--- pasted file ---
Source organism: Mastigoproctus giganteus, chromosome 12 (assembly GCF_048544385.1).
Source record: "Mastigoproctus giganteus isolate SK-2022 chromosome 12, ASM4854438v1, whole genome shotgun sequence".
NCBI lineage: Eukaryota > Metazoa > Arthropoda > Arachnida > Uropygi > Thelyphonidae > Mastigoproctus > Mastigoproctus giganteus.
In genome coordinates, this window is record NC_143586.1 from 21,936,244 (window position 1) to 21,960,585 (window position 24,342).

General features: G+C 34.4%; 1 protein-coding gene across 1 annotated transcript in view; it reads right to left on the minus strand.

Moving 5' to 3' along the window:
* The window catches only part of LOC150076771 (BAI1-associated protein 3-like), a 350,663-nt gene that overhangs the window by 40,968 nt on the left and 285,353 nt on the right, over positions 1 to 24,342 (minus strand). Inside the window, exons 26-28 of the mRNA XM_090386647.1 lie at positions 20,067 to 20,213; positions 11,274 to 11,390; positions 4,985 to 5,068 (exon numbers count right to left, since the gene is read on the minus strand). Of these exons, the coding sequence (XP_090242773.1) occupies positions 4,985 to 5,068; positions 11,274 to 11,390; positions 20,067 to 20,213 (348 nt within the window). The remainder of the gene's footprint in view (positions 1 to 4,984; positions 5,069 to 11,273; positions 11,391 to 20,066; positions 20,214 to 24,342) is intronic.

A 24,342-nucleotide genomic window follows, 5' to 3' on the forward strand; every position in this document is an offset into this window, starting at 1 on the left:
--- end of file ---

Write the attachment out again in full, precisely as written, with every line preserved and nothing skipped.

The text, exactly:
Source organism: Mastigoproctus giganteus, chromosome 12 (assembly GCF_048544385.1).
Source record: "Mastigoproctus giganteus isolate SK-2022 chromosome 12, ASM4854438v1, whole genome shotgun sequence".
NCBI lineage: Eukaryota > Metazoa > Arthropoda > Arachnida > Uropygi > Thelyphonidae > Mastigoproctus > Mastigoproctus giganteus.
In genome coordinates, this window is record NC_143586.1 from 21,936,244 (window position 1) to 21,960,585 (window position 24,342).

General features: G+C 34.4%; 1 protein-coding gene across 1 annotated transcript in view; it reads right to left on the minus strand.

Moving 5' to 3' along the window:
* The window catches only part of LOC150076771 (BAI1-associated protein 3-like), a 350,663-nt gene that overhangs the window by 40,968 nt on the left and 285,353 nt on the right, over positions 1 to 24,342 (minus strand). Inside the window, exons 26-28 of the mRNA XM_090386647.1 lie at positions 20,067 to 20,213; positions 11,274 to 11,390; positions 4,985 to 5,068 (exon numbers count right to left, since the gene is read on the minus strand). Of these exons, the coding sequence (XP_090242773.1) occupies positions 4,985 to 5,068; positions 11,274 to 11,390; positions 20,067 to 20,213 (348 nt within the window). The remainder of the gene's footprint in view (positions 1 to 4,984; positions 5,069 to 11,273; positions 11,391 to 20,066; positions 20,214 to 24,342) is intronic.

A 24,342-nucleotide genomic window follows, 5' to 3' on the forward strand; every position in this document is an offset into this window, starting at 1 on the left: